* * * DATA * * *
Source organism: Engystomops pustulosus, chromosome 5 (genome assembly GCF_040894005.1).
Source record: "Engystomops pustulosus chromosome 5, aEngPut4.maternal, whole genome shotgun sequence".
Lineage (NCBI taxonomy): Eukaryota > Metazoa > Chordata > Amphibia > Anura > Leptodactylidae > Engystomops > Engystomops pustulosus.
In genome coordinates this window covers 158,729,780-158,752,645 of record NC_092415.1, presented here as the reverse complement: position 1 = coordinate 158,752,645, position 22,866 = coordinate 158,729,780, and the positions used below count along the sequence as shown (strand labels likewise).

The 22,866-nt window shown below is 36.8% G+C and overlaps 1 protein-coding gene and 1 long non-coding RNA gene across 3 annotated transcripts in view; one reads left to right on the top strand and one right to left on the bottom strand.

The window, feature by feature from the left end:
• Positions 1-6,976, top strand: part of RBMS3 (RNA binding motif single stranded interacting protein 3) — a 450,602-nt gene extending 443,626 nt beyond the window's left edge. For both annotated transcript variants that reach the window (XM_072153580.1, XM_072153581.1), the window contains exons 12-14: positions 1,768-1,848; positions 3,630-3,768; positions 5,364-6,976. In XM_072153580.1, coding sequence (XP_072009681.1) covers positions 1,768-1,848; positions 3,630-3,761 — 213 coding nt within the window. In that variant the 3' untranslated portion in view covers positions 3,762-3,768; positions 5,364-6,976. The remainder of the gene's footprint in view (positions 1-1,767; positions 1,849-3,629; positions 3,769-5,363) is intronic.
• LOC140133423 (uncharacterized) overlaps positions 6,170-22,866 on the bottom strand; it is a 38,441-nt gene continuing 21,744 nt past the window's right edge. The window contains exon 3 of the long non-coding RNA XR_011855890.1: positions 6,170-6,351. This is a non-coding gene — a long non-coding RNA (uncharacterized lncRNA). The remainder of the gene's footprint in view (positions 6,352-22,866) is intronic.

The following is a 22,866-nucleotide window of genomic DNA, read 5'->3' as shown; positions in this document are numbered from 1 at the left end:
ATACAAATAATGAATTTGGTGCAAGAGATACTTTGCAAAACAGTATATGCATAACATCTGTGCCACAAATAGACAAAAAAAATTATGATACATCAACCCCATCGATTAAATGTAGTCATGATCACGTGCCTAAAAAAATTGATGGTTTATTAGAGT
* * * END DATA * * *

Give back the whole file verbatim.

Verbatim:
Source organism: Engystomops pustulosus, chromosome 5 (genome assembly GCF_040894005.1).
Source record: "Engystomops pustulosus chromosome 5, aEngPut4.maternal, whole genome shotgun sequence".
Lineage (NCBI taxonomy): Eukaryota > Metazoa > Chordata > Amphibia > Anura > Leptodactylidae > Engystomops > Engystomops pustulosus.
In genome coordinates this window covers 158,729,780-158,752,645 of record NC_092415.1, presented here as the reverse complement: position 1 = coordinate 158,752,645, position 22,866 = coordinate 158,729,780, and the positions used below count along the sequence as shown (strand labels likewise).

The 22,866-nt window shown below is 36.8% G+C and overlaps 1 protein-coding gene and 1 long non-coding RNA gene across 3 annotated transcripts in view; one reads left to right on the top strand and one right to left on the bottom strand.

The window, feature by feature from the left end:
• Positions 1-6,976, top strand: part of RBMS3 (RNA binding motif single stranded interacting protein 3) — a 450,602-nt gene extending 443,626 nt beyond the window's left edge. For both annotated transcript variants that reach the window (XM_072153580.1, XM_072153581.1), the window contains exons 12-14: positions 1,768-1,848; positions 3,630-3,768; positions 5,364-6,976. In XM_072153580.1, coding sequence (XP_072009681.1) covers positions 1,768-1,848; positions 3,630-3,761 — 213 coding nt within the window. In that variant the 3' untranslated portion in view covers positions 3,762-3,768; positions 5,364-6,976. The remainder of the gene's footprint in view (positions 1-1,767; positions 1,849-3,629; positions 3,769-5,363) is intronic.
• LOC140133423 (uncharacterized) overlaps positions 6,170-22,866 on the bottom strand; it is a 38,441-nt gene continuing 21,744 nt past the window's right edge. The window contains exon 3 of the long non-coding RNA XR_011855890.1: positions 6,170-6,351. This is a non-coding gene — a long non-coding RNA (uncharacterized lncRNA). The remainder of the gene's footprint in view (positions 6,352-22,866) is intronic.

The following is a 22,866-nucleotide window of genomic DNA, read 5'->3' as shown; positions in this document are numbered from 1 at the left end:
ATACAAATAATGAATTTGGTGCAAGAGATACTTTGCAAAACAGTATATGCATAACATCTGTGCCACAAATAGACAAAAAAAATTATGATACATCAACCCCATCGATTAAATGTAGTCATGATCACGTGCCTAAAAAAATTGATGGTTTATTAGAGT